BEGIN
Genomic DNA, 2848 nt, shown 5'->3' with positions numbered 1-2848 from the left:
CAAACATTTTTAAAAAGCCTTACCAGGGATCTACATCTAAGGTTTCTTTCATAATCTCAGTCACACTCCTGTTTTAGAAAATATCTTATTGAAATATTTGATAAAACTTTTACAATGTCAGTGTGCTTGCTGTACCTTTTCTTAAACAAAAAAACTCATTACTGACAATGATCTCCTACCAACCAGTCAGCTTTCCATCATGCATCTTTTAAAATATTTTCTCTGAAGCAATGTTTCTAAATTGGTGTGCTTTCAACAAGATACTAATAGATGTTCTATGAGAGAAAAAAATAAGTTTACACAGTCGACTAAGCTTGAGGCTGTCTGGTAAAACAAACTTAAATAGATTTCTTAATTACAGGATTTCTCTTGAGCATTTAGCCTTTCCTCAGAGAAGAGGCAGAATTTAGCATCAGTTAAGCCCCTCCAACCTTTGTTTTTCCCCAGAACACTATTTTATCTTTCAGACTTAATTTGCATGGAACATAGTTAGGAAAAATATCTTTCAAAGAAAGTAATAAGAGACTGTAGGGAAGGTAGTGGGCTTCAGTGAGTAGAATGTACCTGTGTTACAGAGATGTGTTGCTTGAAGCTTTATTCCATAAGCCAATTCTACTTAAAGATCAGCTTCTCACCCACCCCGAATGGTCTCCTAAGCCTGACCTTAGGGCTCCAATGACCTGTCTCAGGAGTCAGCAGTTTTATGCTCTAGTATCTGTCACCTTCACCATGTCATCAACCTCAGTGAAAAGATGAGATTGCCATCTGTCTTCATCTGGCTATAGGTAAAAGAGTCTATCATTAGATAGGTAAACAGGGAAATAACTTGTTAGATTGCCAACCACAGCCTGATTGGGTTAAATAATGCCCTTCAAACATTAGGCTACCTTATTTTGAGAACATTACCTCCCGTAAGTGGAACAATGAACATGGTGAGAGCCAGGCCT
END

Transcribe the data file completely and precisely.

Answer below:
Genomic DNA, 2848 nt, shown 5'->3' with positions numbered 1-2848 from the left:
CAAACATTTTTAAAAAGCCTTACCAGGGATCTACATCTAAGGTTTCTTTCATAATCTCAGTCACACTCCTGTTTTAGAAAATATCTTATTGAAATATTTGATAAAACTTTTACAATGTCAGTGTGCTTGCTGTACCTTTTCTTAAACAAAAAAACTCATTACTGACAATGATCTCCTACCAACCAGTCAGCTTTCCATCATGCATCTTTTAAAATATTTTCTCTGAAGCAATGTTTCTAAATTGGTGTGCTTTCAACAAGATACTAATAGATGTTCTATGAGAGAAAAAAATAAGTTTACACAGTCGACTAAGCTTGAGGCTGTCTGGTAAAACAAACTTAAATAGATTTCTTAATTACAGGATTTCTCTTGAGCATTTAGCCTTTCCTCAGAGAAGAGGCAGAATTTAGCATCAGTTAAGCCCCTCCAACCTTTGTTTTTCCCCAGAACACTATTTTATCTTTCAGACTTAATTTGCATGGAACATAGTTAGGAAAAATATCTTTCAAAGAAAGTAATAAGAGACTGTAGGGAAGGTAGTGGGCTTCAGTGAGTAGAATGTACCTGTGTTACAGAGATGTGTTGCTTGAAGCTTTATTCCATAAGCCAATTCTACTTAAAGATCAGCTTCTCACCCACCCCGAATGGTCTCCTAAGCCTGACCTTAGGGCTCCAATGACCTGTCTCAGGAGTCAGCAGTTTTATGCTCTAGTATCTGTCACCTTCACCATGTCATCAACCTCAGTGAAAAGATGAGATTGCCATCTGTCTTCATCTGGCTATAGGTAAAAGAGTCTATCATTAGATAGGTAAACAGGGAAATAACTTGTTAGATTGCCAACCACAGCCTGATTGGGTTAAATAATGCCCTTCAAACATTAGGCTACCTTATTTTGAGAACATTACCTCCCGTAAGTGGAACAATGAACATGGTGAGAGCCAGGCCT